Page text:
“I want you to behave back here while we are in big church,” I hear a mother say to her eight-year-old daughter. It’s Sunday morning, and I am greeting parents and children during check-in per my usual routine before I suit up in costume to tell the weekly Bible story. “Ms. Kaf, Ms. Kaf, I mermemerized it! Wisten, wisten, let me say you the verse!” one of my six-year-old students exclaims as he jumps up and down, ready to recite the monthly memory verse. “Buddy, tell her later; she’s busy right now. Just go in the class; c’mon, Buddy, don’t make me get Daddy,” his mother urges her son, hurrying him along so she can get going herself. Another parent leans over in agreement: “I feel ya. We don’t even try to go over the verse with our sons—we have school and so much going on.” Both parents let out a sigh indicating their annoyance and exhaustion. I return their sigh with equal emotions for the opposite reason.
My students file in, sometimes in an orderly fashion but mostly in a manner more closely related to their well-known comparison—monkeys in a zoo. The truth is, I want my students to behave just as much as their parents do. But I don’t want them to behave in “little” church while the adults go to big church. I want them to be excited to share that they are learning the memory verses, and I want their exhilaration reciprocated. I love that parents are joining together to empathize with one another, but not if it’s to belittle their child’s capability to learn that God loves them.
This is a typical Sunday morning, but I can’t help to wonder why it is so typical. We all know how Christ felt about children being part of the church (Matt 19:14). Yet, many of our church members apparently believe children get in the way of adults worshipping and engaging within the church’s Christian community. To be fair, Sunday morning church structures often communicate they don’t anticipate children being a part of the community, as evident in their service models. The adult service is structured to be the heart of the church, whereas the children must go off into a back classroom somewhere so that they will not be a “distraction” during service.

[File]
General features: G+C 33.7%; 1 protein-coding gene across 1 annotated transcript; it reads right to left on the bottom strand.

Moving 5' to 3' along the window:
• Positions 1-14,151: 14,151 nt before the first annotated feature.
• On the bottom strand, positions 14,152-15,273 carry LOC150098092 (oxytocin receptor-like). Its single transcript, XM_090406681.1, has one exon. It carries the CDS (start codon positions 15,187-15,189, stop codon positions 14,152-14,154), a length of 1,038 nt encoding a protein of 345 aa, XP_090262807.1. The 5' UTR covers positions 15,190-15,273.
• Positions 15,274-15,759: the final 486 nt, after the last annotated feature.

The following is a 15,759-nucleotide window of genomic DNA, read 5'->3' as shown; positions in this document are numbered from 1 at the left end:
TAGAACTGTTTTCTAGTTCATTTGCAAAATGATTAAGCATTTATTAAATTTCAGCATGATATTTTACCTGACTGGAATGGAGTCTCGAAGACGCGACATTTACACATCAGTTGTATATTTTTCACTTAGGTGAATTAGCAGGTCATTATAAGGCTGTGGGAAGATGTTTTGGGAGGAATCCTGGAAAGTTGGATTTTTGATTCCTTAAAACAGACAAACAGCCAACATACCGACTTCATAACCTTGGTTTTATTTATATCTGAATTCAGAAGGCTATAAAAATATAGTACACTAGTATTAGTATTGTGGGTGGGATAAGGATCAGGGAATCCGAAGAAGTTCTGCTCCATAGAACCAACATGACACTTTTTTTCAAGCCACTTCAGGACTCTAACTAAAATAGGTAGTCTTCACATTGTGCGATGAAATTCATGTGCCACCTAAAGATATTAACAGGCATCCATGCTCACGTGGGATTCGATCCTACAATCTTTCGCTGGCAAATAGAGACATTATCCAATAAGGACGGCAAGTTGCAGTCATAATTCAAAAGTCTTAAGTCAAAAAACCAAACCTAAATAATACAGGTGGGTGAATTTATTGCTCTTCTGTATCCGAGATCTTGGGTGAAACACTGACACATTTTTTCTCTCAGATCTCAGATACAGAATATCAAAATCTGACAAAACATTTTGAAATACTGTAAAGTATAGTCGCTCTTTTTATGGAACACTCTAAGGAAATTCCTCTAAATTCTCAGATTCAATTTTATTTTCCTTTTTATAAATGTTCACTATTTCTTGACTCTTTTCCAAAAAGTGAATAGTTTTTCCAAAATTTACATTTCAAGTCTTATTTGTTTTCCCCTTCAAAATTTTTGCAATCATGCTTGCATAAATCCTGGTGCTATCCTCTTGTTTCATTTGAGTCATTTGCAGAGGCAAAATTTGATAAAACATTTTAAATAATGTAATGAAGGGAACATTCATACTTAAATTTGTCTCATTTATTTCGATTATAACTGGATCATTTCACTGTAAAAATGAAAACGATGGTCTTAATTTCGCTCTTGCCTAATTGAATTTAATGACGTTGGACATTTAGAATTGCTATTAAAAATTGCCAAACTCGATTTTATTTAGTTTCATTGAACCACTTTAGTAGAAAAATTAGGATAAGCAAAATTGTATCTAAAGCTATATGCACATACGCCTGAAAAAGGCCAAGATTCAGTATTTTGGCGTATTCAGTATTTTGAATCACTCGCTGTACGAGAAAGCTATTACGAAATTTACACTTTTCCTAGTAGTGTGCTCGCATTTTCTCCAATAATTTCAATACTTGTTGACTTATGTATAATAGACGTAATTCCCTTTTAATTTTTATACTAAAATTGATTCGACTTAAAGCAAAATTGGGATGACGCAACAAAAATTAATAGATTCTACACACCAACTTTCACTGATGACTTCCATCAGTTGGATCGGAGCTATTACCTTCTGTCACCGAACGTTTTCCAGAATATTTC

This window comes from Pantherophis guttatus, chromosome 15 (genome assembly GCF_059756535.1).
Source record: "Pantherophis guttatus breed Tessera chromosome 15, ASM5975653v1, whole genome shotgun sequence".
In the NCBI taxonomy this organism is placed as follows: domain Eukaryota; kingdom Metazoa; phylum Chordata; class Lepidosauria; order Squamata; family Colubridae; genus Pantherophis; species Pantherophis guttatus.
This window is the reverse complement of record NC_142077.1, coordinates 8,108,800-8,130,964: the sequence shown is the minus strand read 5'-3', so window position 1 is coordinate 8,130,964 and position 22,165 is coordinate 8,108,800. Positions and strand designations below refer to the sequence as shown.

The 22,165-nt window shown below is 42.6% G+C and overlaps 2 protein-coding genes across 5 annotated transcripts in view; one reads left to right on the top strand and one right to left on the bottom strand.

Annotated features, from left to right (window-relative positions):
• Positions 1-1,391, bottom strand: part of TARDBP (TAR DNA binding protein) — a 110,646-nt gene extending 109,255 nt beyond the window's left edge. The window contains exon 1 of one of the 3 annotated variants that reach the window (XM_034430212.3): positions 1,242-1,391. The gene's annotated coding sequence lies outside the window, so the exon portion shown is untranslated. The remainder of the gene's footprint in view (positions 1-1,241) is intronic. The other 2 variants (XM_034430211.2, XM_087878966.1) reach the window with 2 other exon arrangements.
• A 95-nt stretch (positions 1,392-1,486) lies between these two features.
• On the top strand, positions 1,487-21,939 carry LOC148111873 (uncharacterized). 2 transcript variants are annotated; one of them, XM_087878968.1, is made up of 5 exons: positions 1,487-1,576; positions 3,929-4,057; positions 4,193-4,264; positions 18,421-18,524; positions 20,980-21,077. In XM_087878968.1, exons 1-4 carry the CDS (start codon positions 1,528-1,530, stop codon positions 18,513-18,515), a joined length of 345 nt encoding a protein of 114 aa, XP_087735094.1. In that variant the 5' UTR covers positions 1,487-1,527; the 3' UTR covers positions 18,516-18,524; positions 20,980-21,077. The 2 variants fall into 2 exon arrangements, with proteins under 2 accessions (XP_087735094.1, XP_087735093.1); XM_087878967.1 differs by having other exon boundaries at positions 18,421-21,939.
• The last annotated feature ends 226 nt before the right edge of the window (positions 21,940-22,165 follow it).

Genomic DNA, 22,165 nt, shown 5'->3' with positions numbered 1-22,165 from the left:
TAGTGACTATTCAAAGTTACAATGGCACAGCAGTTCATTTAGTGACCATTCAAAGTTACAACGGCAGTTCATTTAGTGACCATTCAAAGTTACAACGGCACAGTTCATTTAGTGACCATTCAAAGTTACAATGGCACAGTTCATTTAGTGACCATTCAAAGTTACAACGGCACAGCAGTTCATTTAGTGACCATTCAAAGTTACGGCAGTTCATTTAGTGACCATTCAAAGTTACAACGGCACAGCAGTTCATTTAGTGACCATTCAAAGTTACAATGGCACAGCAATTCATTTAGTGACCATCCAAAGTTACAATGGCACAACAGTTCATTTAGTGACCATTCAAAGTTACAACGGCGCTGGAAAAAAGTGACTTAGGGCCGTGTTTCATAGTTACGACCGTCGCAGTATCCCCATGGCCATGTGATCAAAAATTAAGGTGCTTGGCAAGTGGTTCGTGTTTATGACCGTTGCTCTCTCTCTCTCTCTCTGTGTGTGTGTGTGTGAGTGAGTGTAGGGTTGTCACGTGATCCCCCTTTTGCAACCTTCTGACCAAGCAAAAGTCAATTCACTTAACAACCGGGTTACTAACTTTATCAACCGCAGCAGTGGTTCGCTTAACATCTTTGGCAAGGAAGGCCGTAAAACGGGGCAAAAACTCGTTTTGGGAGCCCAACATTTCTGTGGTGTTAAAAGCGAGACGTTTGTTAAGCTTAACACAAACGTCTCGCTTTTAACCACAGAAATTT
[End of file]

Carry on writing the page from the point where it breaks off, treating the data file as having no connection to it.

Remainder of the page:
But when children aren’t included in the sum for the community group, it implicitly expresses their lack of importance.
We know that Jesus welcomes kids, as they are valuable to God. In 2 Timothy 3:14-15, Paul reminds Timothy that he was taught the Scriptures, and gained the wisdom to trust Jesus during his childhood. Matthew 21:15-16 relays that the children praised Jesus, but the leaders did not recognize him as God. Psalm 8:2 boasts that it is God who teaches children and infants. In Matthew 18:2-6, Jesus says that those who become like children are the greatest in the kingdom, and anyone who welcomes a little child is welcoming Jesus. The Bible provides even more examples of children being included in the community of faith.
When my niece was in first grade, we would have “I love you more” battles on our drive back home from church. We would start off small: “I love you from here to the end of the street;” that escalated to, “I love you from my house to Lakeland.” Eventually, I would end with the cliché, “I love you to the moon and back.” One day my niece was determined to beat me at our game. She stopped, and turned to me with her eyes beaming with a huge I-just-beat-ya smirk. She countered my finale with, “I love you to God and back.” I was heartbroken. Although we were both members of the Church where God dwells in the midst of two or three, the Church showed her that the furthest thing in the universe from her—even further than the moon—was God. She had no idea that the Holy Spirit dwelled inside her heart. We should have taught her that the Holy Spirit is her first teacher, before her parents and her Sunday school teacher, as Michelle Anthony reminds us in her book Dreaming of More for the Next Generation. We should have taught her that
the same Holy Spirit that dwells inside of the adults in the service, the pastor, and the teachers, is the same Holy Spirit who dwells inside of the children.
How else could she know, then, without us teaching her? Nearly every week she was reminded that she was not a part of “big” church. Since that time, I have become a children’s pastor and have seen how this language imparts the notion that kids aren’t a part of the church to my niece and all children.
Children are ministers of the Gospel; children proclaim the Kingdom of Heaven. By empowering and seeing them as ministers, we are appropriating children as members of the church in their rightful place. In doing so, we affirm their equal value along with the adults in the body of Christ. Only then are we truly participating in our community of faith, along with our entire household.
Thus, a church community should embrace the view that children must be included and seen as valuable members of the Church. We must include children in the count because the “big” God is in the midst of two or three gathered, even though they are not sitting in the “big” service.